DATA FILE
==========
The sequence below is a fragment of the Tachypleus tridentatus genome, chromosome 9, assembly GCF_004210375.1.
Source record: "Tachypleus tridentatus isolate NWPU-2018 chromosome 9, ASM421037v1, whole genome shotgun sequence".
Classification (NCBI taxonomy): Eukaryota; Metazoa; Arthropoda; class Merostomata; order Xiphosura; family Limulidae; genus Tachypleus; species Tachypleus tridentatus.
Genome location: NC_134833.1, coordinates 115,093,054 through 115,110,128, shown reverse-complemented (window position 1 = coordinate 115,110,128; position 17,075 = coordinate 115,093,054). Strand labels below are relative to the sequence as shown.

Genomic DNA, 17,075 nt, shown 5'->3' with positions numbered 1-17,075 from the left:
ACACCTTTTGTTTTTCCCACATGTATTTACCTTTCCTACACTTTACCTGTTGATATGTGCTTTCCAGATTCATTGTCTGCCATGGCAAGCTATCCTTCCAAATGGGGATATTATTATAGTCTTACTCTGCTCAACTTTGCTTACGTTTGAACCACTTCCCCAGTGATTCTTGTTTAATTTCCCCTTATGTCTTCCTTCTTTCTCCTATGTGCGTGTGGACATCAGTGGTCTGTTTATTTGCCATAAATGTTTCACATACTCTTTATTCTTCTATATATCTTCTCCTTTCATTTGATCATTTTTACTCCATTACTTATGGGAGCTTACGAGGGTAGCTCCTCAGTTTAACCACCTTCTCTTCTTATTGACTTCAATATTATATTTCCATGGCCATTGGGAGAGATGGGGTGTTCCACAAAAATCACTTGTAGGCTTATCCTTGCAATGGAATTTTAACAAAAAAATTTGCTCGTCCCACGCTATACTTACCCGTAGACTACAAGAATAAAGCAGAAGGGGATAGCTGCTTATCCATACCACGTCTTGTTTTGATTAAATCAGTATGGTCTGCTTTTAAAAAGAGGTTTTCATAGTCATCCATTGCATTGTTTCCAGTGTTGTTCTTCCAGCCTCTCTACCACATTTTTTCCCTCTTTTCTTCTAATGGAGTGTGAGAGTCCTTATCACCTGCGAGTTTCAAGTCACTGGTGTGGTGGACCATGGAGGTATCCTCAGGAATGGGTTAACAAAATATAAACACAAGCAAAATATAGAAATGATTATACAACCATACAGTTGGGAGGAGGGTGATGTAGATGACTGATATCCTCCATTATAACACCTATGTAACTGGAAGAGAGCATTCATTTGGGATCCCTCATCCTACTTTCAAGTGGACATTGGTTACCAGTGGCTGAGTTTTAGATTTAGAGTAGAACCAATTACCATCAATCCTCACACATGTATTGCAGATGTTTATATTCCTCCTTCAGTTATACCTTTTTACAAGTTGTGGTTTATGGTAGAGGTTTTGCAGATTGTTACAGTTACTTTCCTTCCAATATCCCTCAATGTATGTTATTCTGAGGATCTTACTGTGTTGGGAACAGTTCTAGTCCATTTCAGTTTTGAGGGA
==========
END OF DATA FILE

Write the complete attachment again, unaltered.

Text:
The sequence below is a fragment of the Tachypleus tridentatus genome, chromosome 9, assembly GCF_004210375.1.
Source record: "Tachypleus tridentatus isolate NWPU-2018 chromosome 9, ASM421037v1, whole genome shotgun sequence".
Classification (NCBI taxonomy): Eukaryota; Metazoa; Arthropoda; class Merostomata; order Xiphosura; family Limulidae; genus Tachypleus; species Tachypleus tridentatus.
Genome location: NC_134833.1, coordinates 115,093,054 through 115,110,128, shown reverse-complemented (window position 1 = coordinate 115,110,128; position 17,075 = coordinate 115,093,054). Strand labels below are relative to the sequence as shown.

Genomic DNA, 17,075 nt, shown 5'->3' with positions numbered 1-17,075 from the left:
ACACCTTTTGTTTTTCCCACATGTATTTACCTTTCCTACACTTTACCTGTTGATATGTGCTTTCCAGATTCATTGTCTGCCATGGCAAGCTATCCTTCCAAATGGGGATATTATTATAGTCTTACTCTGCTCAACTTTGCTTACGTTTGAACCACTTCCCCAGTGATTCTTGTTTAATTTCCCCTTATGTCTTCCTTCTTTCTCCTATGTGCGTGTGGACATCAGTGGTCTGTTTATTTGCCATAAATGTTTCACATACTCTTTATTCTTCTATATATCTTCTCCTTTCATTTGATCATTTTTACTCCATTACTTATGGGAGCTTACGAGGGTAGCTCCTCAGTTTAACCACCTTCTCTTCTTATTGACTTCAATATTATATTTCCATGGCCATTGGGAGAGATGGGGTGTTCCACAAAAATCACTTGTAGGCTTATCCTTGCAATGGAATTTTAACAAAAAAATTTGCTCGTCCCACGCTATACTTACCCGTAGACTACAAGAATAAAGCAGAAGGGGATAGCTGCTTATCCATACCACGTCTTGTTTTGATTAAATCAGTATGGTCTGCTTTTAAAAAGAGGTTTTCATAGTCATCCATTGCATTGTTTCCAGTGTTGTTCTTCCAGCCTCTCTACCACATTTTTTCCCTCTTTTCTTCTAATGGAGTGTGAGAGTCCTTATCACCTGCGAGTTTCAAGTCACTGGTGTGGTGGACCATGGAGGTATCCTCAGGAATGGGTTAACAAAATATAAACACAAGCAAAATATAGAAATGATTATACAACCATACAGTTGGGAGGAGGGTGATGTAGATGACTGATATCCTCCATTATAACACCTATGTAACTGGAAGAGAGCATTCATTTGGGATCCCTCATCCTACTTTCAAGTGGACATTGGTTACCAGTGGCTGAGTTTTAGATTTAGAGTAGAACCAATTACCATCAATCCTCACACATGTATTGCAGATGTTTATATTCCTCCTTCAGTTATACCTTTTTACAAGTTGTGGTTTATGGTAGAGGTTTTGCAGATTGTTACAGTTACTTTCCTTCCAATATCCCTCAATGTATGTTATTCTGAGGATCTTACTGTGTTGGGAACAGTTCTAGTCCATTTCAGTTTTGAGGGA